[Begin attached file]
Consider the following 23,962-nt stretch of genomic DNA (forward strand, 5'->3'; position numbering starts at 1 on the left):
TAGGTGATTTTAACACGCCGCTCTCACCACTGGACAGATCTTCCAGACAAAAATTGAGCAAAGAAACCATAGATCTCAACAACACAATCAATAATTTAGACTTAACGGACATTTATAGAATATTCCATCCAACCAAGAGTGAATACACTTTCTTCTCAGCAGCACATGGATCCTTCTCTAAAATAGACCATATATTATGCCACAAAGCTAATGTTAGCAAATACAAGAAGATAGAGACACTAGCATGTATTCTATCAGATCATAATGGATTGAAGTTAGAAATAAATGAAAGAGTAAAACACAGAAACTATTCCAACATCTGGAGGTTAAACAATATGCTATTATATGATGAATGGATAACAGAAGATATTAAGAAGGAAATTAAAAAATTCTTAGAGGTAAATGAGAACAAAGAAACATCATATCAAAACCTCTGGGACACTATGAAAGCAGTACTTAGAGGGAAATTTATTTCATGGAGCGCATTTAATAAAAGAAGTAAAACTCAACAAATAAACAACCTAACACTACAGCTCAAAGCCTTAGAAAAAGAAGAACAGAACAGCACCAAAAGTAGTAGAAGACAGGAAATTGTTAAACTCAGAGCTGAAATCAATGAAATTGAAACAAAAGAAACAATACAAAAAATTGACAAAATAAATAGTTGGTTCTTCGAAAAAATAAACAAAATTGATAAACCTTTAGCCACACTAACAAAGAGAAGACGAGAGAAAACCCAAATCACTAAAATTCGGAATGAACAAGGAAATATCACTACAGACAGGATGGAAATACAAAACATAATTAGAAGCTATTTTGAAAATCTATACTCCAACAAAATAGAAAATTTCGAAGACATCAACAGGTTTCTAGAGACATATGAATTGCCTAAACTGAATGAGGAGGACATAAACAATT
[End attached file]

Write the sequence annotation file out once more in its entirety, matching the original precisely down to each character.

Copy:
Consider the following 23,962-nt stretch of genomic DNA (forward strand, 5'->3'; position numbering starts at 1 on the left):
TAGGTGATTTTAACACGCCGCTCTCACCACTGGACAGATCTTCCAGACAAAAATTGAGCAAAGAAACCATAGATCTCAACAACACAATCAATAATTTAGACTTAACGGACATTTATAGAATATTCCATCCAACCAAGAGTGAATACACTTTCTTCTCAGCAGCACATGGATCCTTCTCTAAAATAGACCATATATTATGCCACAAAGCTAATGTTAGCAAATACAAGAAGATAGAGACACTAGCATGTATTCTATCAGATCATAATGGATTGAAGTTAGAAATAAATGAAAGAGTAAAACACAGAAACTATTCCAACATCTGGAGGTTAAACAATATGCTATTATATGATGAATGGATAACAGAAGATATTAAGAAGGAAATTAAAAAATTCTTAGAGGTAAATGAGAACAAAGAAACATCATATCAAAACCTCTGGGACACTATGAAAGCAGTACTTAGAGGGAAATTTATTTCATGGAGCGCATTTAATAAAAGAAGTAAAACTCAACAAATAAACAACCTAACACTACAGCTCAAAGCCTTAGAAAAAGAAGAACAGAACAGCACCAAAAGTAGTAGAAGACAGGAAATTGTTAAACTCAGAGCTGAAATCAATGAAATTGAAACAAAAGAAACAATACAAAAAATTGACAAAATAAATAGTTGGTTCTTCGAAAAAATAAACAAAATTGATAAACCTTTAGCCACACTAACAAAGAGAAGACGAGAGAAAACCCAAATCACTAAAATTCGGAATGAACAAGGAAATATCACTACAGACAGGATGGAAATACAAAACATAATTAGAAGCTATTTTGAAAATCTATACTCCAACAAAATAGAAAATTTCGAAGACATCAACAGGTTTCTAGAGACATATGAATTGCCTAAACTGAATGAGGAGGACATAAACAATT